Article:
How NASA Learned to Fly in Space: An Exciting Account of the Gemini Missions

Front Cover
Apogee Books, 2004 - Science - 288 pages
NASA learned to fly in space in a time when the agency was young and lean, and had an explicit mandate of staggering audacity set against a tight deadline; in a time when the agency readily accepted risk, and made momentous decisions 'on the run'; in a time when a rendezvous was a major objective of a mission, in a time when opening the hatch and venturing outside was a serious challenge. Apollo claimed the glory, but it was Gemini that 'stretched the envelope' of spaceflight to make going to the Moon feasible. As Dr Robert Gilruth, director of the Manned Spacecraft Center in Houston, observed: "In order to go to the Moon, we had to learn how to operate in space. We had to learn how to manoeuvre with precision to rendezvous and to dock; to work outside in the hard vacuum of space; to endure long-duration in the weightless environment; and to learn how to make precise landings from orbital flight -- that is where the Gemini Program came in."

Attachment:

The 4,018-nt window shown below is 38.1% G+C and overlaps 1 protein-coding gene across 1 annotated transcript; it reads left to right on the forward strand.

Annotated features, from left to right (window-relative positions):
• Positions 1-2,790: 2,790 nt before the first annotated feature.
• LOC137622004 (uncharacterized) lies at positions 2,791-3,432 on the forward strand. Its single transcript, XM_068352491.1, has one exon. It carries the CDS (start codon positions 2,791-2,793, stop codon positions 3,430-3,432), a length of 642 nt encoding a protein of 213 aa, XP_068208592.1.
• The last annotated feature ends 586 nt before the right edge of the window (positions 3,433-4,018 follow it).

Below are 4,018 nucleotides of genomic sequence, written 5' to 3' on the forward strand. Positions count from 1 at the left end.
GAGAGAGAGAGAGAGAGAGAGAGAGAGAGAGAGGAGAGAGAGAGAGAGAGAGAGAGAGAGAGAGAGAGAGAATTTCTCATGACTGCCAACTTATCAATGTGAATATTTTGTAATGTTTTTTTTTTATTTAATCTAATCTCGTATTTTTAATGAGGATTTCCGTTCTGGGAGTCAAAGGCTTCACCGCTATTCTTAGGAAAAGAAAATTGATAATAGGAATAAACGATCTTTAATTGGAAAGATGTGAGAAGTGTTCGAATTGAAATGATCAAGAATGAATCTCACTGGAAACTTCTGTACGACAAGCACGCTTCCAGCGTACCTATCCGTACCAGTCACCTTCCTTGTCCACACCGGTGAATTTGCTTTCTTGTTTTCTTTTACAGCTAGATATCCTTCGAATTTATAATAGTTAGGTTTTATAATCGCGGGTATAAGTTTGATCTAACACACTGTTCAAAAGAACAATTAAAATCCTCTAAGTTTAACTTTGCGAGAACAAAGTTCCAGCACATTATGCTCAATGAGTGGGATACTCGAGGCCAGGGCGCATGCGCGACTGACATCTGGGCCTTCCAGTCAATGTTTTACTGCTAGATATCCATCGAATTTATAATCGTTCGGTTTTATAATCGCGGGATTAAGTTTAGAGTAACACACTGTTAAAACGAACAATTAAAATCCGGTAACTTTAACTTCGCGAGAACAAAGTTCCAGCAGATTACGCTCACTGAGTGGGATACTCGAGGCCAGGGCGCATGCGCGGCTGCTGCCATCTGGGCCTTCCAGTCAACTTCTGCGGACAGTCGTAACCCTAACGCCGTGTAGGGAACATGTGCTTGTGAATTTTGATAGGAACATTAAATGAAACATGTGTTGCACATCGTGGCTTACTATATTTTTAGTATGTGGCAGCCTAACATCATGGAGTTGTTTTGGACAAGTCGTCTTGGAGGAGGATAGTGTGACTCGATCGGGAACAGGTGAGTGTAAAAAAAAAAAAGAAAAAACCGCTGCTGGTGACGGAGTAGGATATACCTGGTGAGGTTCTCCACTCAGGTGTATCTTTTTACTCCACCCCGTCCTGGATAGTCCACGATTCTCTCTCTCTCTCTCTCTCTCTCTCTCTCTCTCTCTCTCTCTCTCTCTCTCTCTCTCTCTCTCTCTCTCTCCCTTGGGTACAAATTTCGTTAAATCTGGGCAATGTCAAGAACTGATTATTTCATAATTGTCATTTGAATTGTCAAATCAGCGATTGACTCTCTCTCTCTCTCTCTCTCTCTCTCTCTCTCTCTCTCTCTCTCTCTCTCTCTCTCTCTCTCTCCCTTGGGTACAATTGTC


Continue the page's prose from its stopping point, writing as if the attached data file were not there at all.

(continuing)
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User Review  - tungsten_peerts - LibraryThing

Normally I'd give an author flak for using the phrase 'exciting story' in his own subtitle, but with the book under consideration I'm inclined to give David Harland a pass because 1) the story told ... Read full review


Authors preface
Space Race

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About the author (2004)

\David M. Harland is a space historian and the author of Exploring The Moon: The Apollo Expeditions, The Story of the Space Shuttle, and The Story of the Space Station Mir.

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